Isolation: The Enemy of Positive Aging

McKenzie Millis, Healthcare Marketing Specialist

As we age, it is important to stay active and engaged both physically and emotionally. Seniors often face a number of life-changing transitions starting with retirement, downsizing, moves, health and lifestyle changes. Even the loss of a spouse, family member, or a close friend can lead to isolation if we are not careful. According to the National Institute on Aging:

  • Life expectancy nearly doubled during the 20th century, with a ten-fold increase in the number of Americans age 65 or older.
  • Today, there are approximately 35 million Americans age 65 or older, and this number is expected to double in the next 25 years.
  • The oldest old— people age 85 or older—constitute the fastest growing segment of the U.S. population.

So what is positive aging? Positive aging is a strategy to maximize the quality of life and well-being of seniors through maintaining emotional health and enjoying a healthy lifestyle while staying connected with others.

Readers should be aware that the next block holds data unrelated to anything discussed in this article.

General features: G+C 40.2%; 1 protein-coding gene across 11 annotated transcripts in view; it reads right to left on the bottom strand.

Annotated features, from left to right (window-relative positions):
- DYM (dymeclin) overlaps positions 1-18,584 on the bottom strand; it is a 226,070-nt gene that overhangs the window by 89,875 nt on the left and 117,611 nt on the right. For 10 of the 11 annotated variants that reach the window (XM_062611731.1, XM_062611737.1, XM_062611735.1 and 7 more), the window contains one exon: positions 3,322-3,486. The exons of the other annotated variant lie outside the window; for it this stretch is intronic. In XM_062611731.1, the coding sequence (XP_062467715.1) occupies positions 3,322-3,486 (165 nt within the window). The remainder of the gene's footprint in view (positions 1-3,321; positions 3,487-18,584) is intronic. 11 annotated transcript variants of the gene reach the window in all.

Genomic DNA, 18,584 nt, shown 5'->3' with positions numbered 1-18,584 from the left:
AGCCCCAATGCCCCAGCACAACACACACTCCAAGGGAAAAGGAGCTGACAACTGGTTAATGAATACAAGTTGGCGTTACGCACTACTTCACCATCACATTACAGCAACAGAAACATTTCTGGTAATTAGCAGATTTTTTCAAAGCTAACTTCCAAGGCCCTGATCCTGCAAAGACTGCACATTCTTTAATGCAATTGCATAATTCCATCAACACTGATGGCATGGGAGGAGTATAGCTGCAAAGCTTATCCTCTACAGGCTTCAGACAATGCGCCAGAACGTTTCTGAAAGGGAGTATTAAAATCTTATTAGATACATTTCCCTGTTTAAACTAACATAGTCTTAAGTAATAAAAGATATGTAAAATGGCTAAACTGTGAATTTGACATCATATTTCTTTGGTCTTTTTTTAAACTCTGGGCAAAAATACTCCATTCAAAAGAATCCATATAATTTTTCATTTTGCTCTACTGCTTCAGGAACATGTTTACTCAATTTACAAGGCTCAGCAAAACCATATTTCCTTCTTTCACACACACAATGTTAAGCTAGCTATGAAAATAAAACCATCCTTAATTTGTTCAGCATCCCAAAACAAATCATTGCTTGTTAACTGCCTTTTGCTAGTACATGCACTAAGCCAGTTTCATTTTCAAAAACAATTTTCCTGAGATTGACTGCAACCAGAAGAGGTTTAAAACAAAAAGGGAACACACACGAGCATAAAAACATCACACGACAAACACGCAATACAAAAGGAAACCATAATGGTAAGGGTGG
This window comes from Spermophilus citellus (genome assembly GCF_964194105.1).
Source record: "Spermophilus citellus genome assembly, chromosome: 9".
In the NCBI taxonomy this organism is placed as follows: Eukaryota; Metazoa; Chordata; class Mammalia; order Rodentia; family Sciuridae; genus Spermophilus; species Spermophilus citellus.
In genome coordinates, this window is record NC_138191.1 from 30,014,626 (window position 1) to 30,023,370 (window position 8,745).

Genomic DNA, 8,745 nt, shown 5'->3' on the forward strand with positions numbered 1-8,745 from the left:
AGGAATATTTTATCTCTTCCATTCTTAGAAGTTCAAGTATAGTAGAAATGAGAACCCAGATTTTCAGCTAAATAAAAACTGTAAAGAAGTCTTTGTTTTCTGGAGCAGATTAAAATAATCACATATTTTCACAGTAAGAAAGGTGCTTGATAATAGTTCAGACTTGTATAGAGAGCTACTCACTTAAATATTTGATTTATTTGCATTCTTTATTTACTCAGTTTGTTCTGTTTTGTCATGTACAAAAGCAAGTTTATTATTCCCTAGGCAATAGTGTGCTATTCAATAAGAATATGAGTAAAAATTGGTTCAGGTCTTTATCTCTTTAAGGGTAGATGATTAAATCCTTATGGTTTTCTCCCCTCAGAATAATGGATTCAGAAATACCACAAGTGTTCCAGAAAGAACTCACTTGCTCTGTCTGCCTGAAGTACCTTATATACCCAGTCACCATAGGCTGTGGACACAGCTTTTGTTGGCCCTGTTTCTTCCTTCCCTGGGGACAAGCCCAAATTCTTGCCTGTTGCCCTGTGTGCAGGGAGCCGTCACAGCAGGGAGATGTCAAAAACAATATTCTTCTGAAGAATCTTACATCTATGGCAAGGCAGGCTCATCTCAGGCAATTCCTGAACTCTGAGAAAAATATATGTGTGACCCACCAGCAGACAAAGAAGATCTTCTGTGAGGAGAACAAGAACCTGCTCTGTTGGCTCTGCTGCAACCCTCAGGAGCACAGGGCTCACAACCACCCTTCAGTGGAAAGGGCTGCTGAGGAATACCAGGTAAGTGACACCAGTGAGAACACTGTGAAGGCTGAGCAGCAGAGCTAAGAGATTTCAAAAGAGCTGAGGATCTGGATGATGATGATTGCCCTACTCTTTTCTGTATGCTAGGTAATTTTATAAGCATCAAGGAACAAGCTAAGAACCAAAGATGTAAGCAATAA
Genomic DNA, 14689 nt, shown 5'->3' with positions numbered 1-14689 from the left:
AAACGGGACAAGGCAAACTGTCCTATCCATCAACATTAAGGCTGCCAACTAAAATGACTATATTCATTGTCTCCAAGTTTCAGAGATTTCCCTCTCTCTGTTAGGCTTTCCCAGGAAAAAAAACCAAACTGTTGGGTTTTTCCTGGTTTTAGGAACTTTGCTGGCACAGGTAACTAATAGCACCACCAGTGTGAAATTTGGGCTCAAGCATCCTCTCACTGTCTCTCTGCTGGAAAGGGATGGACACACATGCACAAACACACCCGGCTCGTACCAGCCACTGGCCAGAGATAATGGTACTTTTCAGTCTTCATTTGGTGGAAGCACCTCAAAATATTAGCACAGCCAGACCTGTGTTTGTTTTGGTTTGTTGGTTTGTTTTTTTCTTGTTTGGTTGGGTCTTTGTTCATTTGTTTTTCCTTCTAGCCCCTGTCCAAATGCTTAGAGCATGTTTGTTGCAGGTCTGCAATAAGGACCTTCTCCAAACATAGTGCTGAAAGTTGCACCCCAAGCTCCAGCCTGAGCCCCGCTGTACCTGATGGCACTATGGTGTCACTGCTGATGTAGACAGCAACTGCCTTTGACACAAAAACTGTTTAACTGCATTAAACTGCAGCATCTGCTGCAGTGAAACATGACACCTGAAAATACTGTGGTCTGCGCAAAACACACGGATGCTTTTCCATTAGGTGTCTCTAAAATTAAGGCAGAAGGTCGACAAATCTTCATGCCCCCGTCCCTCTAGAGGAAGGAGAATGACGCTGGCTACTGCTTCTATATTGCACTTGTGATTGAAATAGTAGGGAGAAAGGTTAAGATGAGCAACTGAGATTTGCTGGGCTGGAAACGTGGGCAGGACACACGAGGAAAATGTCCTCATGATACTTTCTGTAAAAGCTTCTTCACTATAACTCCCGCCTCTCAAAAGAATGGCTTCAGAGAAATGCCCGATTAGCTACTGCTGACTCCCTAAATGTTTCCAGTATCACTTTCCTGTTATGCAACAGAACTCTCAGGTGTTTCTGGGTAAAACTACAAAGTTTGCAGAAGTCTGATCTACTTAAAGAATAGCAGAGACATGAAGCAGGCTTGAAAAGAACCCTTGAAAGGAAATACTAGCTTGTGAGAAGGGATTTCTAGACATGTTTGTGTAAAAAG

Be aware of the warning signs of isolation:

  • Do you find yourself alone most of the time?
  • Can you not remember the last time you had a meal with others?
  •  Do you feel lonely or depressed?
  •  Do you feel empty or lack a sense of purpose?

To stay connected and engaged, try these tips:

  • Get involved by volunteering
  • Attend church or synagogue
  • Lifelong Learning
  • Travel
  • Exercise regularly
  • Enjoy meals with others
  • Stay in touch with your doctor
  • Focus on your diet and enjoy nutritious meals
  • Participate in intergenerational activities

It is never too late in life to take up a new hobby or try something new for the first time. Identify which Dimensions of Wellness—Social, Emotional, Physical, Intellectual, Spiritual, and Environmental—interest you most or pose the greatest potential for personal growth. Explore the endless possibilities! There is nothing better than your healthiest and happiest self!

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